Hospice care is very specific to a terminal patient. It involves palliative or ‘comfort care’ for life-limiting illness rather than curative treatments. It involves professional medical care, advanced pain and symptom management, and emotional, spiritual and practical support based on the patient’s wishes and family’s needs. In Canada, the terms ‘palliative care’ and ‘hospice care’ are often used interchangeably. The word ‘hospice’ is sometimes used to refer to a home-like place where people spend the last days or weeks of life.

I am sick of the pink. This is not pink. Pink is not breast cancer. Look at me. This is what breast cancer is.
A patient’s experience of feeling trivialized.
This has been a patient safety announcement.

This has been a patient safety announcement.

Sometimes in the midst of all of the problems we are treating, we can lose sight of what the goal is: treat the patient and not the number. This cartoon pokes fun at this idea and quiet appropriately so. Behind every test and every lab value is a person.


Sometimes in the midst of all of the problems we are treating, we can lose sight of what the goal is: treat the patient and not the number. This cartoon pokes fun at this idea and quiet appropriately so. Behind every test and every lab value is a person.

The Burning Flush of Confrontation

I stood there and did my best to explain what we felt was going on, our impression of the possible causes, and our investigations around them, some of which simply could not be done tonight.

The family was not satisfied. “We want answers. Now.” From there came the questions. “Why must it happen later? Why is this test being done? Why will you not take our complaints seriously?”

I reassured everyone that we were checking every avenue, that there was a method and reason behind the tests and explained as plainly and thoroughly as I could. More importantly, I tried to address their concerns up front and with honesty.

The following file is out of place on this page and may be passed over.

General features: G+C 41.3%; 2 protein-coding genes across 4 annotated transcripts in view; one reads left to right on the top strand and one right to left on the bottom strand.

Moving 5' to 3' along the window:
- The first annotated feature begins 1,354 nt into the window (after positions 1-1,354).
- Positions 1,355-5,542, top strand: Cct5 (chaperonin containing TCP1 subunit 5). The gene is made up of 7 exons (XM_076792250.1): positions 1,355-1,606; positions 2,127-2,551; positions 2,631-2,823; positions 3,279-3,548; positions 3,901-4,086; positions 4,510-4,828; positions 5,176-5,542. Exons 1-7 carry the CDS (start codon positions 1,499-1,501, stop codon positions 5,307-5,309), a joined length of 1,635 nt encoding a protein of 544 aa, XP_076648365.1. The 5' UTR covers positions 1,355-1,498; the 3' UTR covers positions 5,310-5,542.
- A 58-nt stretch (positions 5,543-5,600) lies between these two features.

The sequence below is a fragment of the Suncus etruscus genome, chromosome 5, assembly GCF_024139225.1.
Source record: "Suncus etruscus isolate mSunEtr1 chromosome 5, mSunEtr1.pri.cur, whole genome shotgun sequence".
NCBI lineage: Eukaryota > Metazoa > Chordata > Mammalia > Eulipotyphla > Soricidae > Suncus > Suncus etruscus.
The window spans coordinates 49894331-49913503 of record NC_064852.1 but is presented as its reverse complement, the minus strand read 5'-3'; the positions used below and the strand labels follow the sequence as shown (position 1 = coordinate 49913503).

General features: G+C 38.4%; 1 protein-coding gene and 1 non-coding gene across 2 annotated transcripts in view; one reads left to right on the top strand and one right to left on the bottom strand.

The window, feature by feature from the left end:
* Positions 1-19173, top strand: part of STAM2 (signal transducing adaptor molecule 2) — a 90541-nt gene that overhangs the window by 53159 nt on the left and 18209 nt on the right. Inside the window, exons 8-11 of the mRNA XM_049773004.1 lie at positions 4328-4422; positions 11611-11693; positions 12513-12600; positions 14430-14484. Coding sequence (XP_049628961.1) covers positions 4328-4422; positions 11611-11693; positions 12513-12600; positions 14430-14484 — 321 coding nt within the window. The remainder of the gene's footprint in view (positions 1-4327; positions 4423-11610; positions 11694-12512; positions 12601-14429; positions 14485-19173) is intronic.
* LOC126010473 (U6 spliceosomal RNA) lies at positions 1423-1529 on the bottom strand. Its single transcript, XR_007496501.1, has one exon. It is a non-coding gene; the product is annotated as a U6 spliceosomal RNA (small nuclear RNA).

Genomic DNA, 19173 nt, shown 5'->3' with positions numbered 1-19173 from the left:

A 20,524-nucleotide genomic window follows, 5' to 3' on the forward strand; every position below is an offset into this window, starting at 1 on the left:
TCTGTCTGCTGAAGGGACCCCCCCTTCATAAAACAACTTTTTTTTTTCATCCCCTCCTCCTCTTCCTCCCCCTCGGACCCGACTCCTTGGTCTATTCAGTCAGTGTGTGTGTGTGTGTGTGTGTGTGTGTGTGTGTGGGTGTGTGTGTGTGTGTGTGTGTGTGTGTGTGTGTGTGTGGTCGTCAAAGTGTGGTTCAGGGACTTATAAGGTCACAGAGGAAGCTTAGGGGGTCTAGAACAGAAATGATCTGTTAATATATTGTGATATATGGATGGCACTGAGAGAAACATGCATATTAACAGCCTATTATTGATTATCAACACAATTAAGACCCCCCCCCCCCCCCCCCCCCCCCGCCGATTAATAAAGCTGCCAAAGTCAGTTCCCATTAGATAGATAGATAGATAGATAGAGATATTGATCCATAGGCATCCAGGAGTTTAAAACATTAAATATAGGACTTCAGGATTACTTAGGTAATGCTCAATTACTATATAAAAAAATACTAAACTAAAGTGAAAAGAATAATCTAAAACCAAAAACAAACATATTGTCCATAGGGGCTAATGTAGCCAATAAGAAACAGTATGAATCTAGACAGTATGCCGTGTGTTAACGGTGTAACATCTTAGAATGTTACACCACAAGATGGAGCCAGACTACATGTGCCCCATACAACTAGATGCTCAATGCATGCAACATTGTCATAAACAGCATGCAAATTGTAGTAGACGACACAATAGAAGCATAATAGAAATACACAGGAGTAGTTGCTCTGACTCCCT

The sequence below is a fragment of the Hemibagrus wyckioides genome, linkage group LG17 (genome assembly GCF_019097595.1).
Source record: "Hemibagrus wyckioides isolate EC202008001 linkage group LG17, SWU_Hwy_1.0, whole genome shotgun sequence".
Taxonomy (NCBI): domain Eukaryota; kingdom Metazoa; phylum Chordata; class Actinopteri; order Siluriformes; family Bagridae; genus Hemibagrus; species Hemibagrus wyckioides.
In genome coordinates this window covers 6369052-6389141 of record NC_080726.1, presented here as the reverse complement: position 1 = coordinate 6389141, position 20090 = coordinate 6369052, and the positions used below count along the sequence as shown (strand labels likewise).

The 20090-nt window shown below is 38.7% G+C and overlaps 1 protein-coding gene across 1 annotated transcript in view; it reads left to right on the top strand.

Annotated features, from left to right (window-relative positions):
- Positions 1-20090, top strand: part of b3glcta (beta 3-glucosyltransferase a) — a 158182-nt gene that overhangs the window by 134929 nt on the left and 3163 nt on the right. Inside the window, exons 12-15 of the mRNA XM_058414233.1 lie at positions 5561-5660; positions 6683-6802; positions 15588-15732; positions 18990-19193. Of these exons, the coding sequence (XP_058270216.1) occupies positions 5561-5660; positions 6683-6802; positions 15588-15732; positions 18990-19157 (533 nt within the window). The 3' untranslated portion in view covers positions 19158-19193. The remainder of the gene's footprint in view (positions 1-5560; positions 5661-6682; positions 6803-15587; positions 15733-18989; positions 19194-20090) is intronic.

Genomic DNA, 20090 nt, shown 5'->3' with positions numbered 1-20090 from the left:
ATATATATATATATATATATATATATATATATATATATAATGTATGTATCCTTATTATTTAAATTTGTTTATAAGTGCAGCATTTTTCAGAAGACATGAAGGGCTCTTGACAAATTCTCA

Nothing could appease my audience. I could feel the growing dissatisfaction in their tone, the tension that my presence brought to an obviously well meaning and concerned family.

However, standing there, the focus of every pair of eyes in the room, I began to feel the churning of my stomach, the pounding nudge in my chest, and the burning flush of my face. I had become an enemy in the room, an obstacle between the vocal family who wished to be heard and heard by none other but the doctor himself. It was time I excused myself.

I returned quickly to my attending and explained the situation: I had attempted my best to alleviate their anxiety and answer their questions but I had failed. I needed help.

When he arrived, even then the discussion presented challenges. It took a lot of work to come to an agreement and understanding.

The communication channel is open both ways. The solution to defusing a situation like this is always to make people feel that they have been acknowledged, that their concerns have been understood, that they are not an afterthought in this already complicated system of care. Even with that in mind, the discussion can be challenging. It really takes a lot of patience, perseverance, and thick skin to build up the rapport needed in difficult situations.

Perhaps with time and experience, I can find a way to finally manage this myself. For now: please do not shoot the messenger.

Were you ever involved in a confrontation? How did you deal with it?